When the prophet Isaiah speaks of the Messianic Age, the period of peace and justice to come, he says, “Justice shall be the band around his waist and faithfulness a belt upon his hips. Then the wolf shall be a guest of the lamb, and the leopard shall lie down with the young goat; the calf and the young lion shall browse together, with a little child to guide them” (11:5-6). When the new age of nonviolence arrives, when God’s will is followed on Earth, it is the youth who will lead us there.
When the people tried to keep the children from Jesus we see, “Jesus, however, called the children to himself and said, ‘Let the little children come to me and do not prevent them; for the kingdom of God belongs to such as these. Amen I say to you, whoever does not accept the kingdom of God like a child will not enter it’ ” (Luke 18:16-17). As I’ve written before, the Kingdom of God wasn’t a vague reference to heaven but a socially transformed world, made over in the image of God. And if we don’t approach this world like children do, we won’t be able to find our way in.
This is what the NRA and all the politicians and people who slavishly follow them are missing. These students are prophets and God is on their side.
I wanted to let these prophetic voices speak for themselves, so I’ve included several of the speeches from the rally in D.C. below. My criteria for selection was simply the speeches that came immediately to mind when I thought back on the power of the day. I’ve put the videos in the order they spoke. I encourage everyone to watch the speeches below and to seek out the others. We ignore the prophets among us at our own peril and we do the work of God when we heed their call.
Cameron Kasky condemns the unacceptable negligence of our politicians in regard to the ban on assault weapons and high capacity magazines as well as their doing nothing to pass universal background checks. He reminds these politicians the time to step up and fix this has come because, if they don’t, “the voters are coming.”
Edna Chávez, a seventeen-year-old who’s lived her entire life in South Los Angeles, speaks to the everyday reality of gun violence. Tragically, it’s not just an every-so-often attack at a school, church, or movie theatre. People are dying every day in places like South L.A. or Chicago and this must be addressed.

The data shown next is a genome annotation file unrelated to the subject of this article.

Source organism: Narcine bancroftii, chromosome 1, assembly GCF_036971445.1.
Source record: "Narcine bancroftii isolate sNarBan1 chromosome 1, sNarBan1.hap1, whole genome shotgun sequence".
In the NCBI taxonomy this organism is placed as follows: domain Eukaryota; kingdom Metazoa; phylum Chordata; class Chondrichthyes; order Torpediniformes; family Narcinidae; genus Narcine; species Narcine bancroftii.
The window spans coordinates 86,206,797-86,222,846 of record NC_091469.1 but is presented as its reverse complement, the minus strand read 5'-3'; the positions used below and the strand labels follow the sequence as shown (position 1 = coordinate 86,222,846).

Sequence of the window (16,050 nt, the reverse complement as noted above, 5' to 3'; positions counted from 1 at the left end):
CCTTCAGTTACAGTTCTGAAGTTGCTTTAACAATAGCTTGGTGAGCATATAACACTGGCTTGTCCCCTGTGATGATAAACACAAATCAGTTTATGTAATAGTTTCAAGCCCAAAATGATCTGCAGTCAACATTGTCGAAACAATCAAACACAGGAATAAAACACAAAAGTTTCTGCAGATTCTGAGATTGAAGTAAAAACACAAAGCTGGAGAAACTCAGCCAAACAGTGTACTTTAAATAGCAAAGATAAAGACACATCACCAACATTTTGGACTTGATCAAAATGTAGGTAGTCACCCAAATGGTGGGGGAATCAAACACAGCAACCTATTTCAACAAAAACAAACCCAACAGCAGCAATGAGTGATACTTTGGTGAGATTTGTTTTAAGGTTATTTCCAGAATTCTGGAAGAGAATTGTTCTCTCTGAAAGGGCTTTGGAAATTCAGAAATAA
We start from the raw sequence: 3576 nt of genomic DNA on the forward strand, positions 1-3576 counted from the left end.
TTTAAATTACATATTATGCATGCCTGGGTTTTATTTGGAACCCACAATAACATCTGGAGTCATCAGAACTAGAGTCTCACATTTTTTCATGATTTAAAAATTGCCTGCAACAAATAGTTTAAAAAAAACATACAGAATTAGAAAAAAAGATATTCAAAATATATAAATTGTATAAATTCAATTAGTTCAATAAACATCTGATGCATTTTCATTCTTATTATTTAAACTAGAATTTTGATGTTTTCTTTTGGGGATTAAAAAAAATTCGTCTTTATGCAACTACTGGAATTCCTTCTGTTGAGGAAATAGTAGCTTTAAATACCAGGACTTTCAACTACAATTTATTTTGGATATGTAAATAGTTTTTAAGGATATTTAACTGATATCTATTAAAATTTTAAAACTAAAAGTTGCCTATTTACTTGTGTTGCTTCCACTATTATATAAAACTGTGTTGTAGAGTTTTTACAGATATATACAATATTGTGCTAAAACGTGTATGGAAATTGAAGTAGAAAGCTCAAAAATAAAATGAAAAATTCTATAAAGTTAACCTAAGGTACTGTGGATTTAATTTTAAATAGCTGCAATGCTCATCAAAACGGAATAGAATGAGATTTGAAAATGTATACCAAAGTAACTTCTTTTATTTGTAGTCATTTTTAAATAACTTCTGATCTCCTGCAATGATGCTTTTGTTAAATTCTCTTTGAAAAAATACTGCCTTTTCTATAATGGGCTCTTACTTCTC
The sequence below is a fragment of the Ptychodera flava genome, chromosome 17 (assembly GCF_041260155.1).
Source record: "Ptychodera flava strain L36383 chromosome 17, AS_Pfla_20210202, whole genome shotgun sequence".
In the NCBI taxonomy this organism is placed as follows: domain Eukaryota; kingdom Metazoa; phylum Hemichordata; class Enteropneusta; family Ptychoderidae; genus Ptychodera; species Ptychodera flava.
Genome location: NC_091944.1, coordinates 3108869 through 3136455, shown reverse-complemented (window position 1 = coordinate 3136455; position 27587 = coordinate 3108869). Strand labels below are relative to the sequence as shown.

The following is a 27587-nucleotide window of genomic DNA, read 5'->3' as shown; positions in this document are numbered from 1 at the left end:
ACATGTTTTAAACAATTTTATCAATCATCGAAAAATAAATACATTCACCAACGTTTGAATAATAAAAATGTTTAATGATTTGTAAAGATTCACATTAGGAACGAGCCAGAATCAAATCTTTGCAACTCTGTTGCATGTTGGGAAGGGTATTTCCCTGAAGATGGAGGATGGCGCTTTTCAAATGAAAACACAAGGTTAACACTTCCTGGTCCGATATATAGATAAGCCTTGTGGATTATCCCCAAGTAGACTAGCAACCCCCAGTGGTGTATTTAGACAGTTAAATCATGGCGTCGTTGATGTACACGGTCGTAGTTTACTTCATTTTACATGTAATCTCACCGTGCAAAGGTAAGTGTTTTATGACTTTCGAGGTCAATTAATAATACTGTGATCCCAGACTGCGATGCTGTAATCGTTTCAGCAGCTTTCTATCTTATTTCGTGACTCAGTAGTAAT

David Hogg called the students present to register and to vote in the 2018 election. If the youth turn out to vote, the corruption that holds sway can’t survive. He championed one of many of the day’s clearest messages – “NO MORE.”
Eleven-year-old Naomi Wadler called us to “tell the stories that aren’t told” by speaking on behalf of “the African American girls whose stories don’t make the front page of every newspaper. Whose stories don’t lead on the evening news. I represent the African American women who are victims of gun violence who are simply statistics instead of vibrant, beautiful girls full of potential.”
Mya Middleton, a sixteen-year-old, spoke to the reality of gun violence in Chicago and addressed how, “Guns have become to voice of America.” Refusing to allow fear to control her, she reminds us all of the power of our voices.
Emma Gonzalez, who in many ways has become the semi-official face of this movement after her empassioned speech calling “B.S.” on the politicians who refuse to do anything, was the final speaker of the afternoon. Her words were brief and powerful.
I was moved to tears on more than one occasion, listening to the power of these young women and men’s words and thinking of the reality we have allowed to shape their lives, a reality which has forced them to grow up too fast. As a result, they are taking matters into their own hands. They have stepped up because so many of us haven’t. And others are joining their cause, adding their voices to their cries. As I said above, I was so very proud of them. We, as adults, have failed. We’ve said there’s nothing we can do. The NRA is too powerful. Our politicians are too corrupt. We get upset. We grumble. Maybe we even call our representatives…but nothing changes. We allow ourselves to be stopped short. That’s not good enough for these students. That’s not good enough for my students either as well as the hundreds of thousands who joined the March for Our Lives all across the country. Because of that, you can feel the change in the air.
I could say more…but why? It’s not me anyone should be listening to. We, as adults, have let this happen. Now these students have decided ENOUGH. Things must change. So, if you haven’t listened to their speeches already, please do. Listen to the ones here and look up the rest. It’s these young women and men we need to listen to. These are our prophets. It’s them we need to follow.